actors, that is, their authority and their formal position in the communication structure. Actors
engage in the creation of processes on the basis of their action theories (i.e., their values and
norms as well as their knowledge and skills; cf. Argyris & Schön, 1996). They create processes
and tackle problems encountered while doing so. Actors apply their action theories and learn from
doing so, as they interact with other who may hold different action theories.
- Actions of Actors
- Interactions among Actors
Actor Network Process Structure
- Network Structure - Functional Structure
- Employees and Other Actors - Infrastructure
with Action Theories
Figure 1. Process Cycle: Relationships between the Network of Actors, the Creation of
Processes, and the Structure of Processes.
The network structure, however, needs to be distinguished from the work process
structure. Over time, actors in an organization carry out and improve work processes, which
come to be embedded in the work process structure and the work network. Whereas the network
structure comprises the responsibilities and communication channels needed to carry out work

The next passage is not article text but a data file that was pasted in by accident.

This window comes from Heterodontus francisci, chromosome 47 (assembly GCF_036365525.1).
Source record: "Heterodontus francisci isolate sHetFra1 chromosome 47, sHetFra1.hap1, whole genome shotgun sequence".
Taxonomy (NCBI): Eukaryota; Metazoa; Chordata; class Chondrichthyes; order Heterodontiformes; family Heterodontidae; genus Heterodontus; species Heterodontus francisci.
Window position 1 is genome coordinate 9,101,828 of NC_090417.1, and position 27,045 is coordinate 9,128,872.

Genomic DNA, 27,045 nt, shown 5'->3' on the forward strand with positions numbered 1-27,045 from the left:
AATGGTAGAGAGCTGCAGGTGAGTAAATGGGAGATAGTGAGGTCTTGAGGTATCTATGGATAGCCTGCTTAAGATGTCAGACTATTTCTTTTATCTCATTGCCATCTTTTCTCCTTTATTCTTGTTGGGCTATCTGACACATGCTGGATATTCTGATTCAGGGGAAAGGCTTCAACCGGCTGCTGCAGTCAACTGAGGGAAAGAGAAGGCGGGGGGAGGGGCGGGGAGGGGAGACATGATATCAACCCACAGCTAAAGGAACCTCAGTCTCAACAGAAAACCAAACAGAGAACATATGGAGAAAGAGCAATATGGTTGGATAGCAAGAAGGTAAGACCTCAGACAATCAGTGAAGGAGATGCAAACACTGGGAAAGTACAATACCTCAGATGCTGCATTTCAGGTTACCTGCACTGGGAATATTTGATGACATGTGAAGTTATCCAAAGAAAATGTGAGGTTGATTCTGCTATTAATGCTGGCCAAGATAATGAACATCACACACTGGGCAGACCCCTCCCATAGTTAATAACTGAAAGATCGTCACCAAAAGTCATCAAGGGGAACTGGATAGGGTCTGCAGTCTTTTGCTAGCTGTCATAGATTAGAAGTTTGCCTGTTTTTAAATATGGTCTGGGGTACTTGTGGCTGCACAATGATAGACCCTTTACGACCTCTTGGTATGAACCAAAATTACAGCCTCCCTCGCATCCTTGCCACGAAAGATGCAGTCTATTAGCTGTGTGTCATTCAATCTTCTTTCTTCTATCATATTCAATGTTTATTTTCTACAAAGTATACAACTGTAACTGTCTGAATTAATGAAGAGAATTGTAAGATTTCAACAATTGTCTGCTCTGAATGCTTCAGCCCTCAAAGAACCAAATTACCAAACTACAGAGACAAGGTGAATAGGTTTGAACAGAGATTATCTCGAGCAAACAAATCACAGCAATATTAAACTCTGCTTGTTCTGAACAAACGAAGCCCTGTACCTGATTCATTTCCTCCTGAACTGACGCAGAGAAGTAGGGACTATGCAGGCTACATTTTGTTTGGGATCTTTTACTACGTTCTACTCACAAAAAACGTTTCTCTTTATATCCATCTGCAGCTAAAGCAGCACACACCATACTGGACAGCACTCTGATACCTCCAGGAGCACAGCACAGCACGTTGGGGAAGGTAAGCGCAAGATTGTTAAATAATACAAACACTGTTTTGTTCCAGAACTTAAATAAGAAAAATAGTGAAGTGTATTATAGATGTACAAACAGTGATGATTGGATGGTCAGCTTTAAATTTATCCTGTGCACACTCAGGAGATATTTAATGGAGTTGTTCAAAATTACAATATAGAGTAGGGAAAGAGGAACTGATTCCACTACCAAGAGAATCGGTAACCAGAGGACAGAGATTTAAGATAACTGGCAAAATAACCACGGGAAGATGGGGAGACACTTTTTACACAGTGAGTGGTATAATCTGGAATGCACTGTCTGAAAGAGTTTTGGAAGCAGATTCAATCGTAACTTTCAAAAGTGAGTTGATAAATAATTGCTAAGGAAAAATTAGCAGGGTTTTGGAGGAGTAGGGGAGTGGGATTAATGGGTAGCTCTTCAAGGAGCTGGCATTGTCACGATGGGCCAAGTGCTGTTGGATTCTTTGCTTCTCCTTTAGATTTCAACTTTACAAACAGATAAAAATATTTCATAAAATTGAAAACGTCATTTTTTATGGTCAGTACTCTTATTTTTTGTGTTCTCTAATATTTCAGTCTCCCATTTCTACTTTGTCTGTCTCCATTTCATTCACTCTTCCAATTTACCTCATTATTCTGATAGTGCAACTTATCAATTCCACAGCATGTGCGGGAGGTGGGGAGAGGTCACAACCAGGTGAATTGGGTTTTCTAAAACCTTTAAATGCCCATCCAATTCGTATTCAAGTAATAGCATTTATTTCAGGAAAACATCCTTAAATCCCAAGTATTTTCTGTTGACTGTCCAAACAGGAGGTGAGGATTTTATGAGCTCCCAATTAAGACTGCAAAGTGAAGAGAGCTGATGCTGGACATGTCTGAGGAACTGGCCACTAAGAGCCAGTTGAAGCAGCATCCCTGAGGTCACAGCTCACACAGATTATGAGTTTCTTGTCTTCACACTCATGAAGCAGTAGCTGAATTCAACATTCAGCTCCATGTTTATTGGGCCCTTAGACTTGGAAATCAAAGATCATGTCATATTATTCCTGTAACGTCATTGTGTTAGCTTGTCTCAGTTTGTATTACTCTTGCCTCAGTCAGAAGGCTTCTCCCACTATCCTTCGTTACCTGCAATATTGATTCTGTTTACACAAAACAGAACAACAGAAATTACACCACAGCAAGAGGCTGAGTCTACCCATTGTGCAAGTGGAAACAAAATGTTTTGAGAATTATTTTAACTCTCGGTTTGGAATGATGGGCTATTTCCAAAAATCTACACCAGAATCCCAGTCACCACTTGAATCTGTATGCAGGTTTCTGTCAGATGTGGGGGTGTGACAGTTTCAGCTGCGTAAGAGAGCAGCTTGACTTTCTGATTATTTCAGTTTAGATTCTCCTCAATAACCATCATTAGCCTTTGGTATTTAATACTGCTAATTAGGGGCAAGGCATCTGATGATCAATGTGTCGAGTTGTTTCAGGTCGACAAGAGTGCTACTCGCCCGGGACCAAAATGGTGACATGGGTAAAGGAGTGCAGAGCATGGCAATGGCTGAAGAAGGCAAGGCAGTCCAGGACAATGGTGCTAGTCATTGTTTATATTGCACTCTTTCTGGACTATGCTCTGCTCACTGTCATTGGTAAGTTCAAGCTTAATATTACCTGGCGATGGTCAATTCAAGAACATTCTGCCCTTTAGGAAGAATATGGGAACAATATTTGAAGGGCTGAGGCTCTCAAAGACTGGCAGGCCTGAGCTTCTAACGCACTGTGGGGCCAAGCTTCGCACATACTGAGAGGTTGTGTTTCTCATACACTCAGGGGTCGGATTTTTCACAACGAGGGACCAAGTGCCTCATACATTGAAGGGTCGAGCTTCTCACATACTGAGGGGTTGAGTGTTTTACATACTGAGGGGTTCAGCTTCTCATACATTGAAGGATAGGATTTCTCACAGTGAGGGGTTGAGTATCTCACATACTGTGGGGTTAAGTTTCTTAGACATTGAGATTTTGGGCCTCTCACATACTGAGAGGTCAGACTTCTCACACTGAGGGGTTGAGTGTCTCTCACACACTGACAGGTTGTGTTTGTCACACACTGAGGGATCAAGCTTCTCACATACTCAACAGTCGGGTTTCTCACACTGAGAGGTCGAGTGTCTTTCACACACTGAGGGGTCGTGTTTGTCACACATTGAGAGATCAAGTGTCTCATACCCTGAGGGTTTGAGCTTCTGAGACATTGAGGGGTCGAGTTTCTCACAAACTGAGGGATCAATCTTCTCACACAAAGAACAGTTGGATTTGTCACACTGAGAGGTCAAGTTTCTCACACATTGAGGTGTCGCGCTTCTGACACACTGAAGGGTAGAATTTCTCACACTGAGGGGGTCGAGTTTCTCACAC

and improve work processes, the work process structure comprises the functional structure (i.e.,
the tasks and work procedures) and the infrastructural facilities (i.e., tools for carrying out work).
Quality control is an important part of the work process structure, responsible for the systematic
evaluation and improvement of the work process, meaning the division of tasks and jobs as well
as the work procedures.
Besides the network- and work process structures, Mintzberg’s theory also addresses the
values and norms as well as the knowledge and skills of the various actors in and around the
organization (sometimes referred to as the action theories of actors, cf. Argyris & Schön, 1996).
Actors do not always act according to the given structures in the organization; they also follow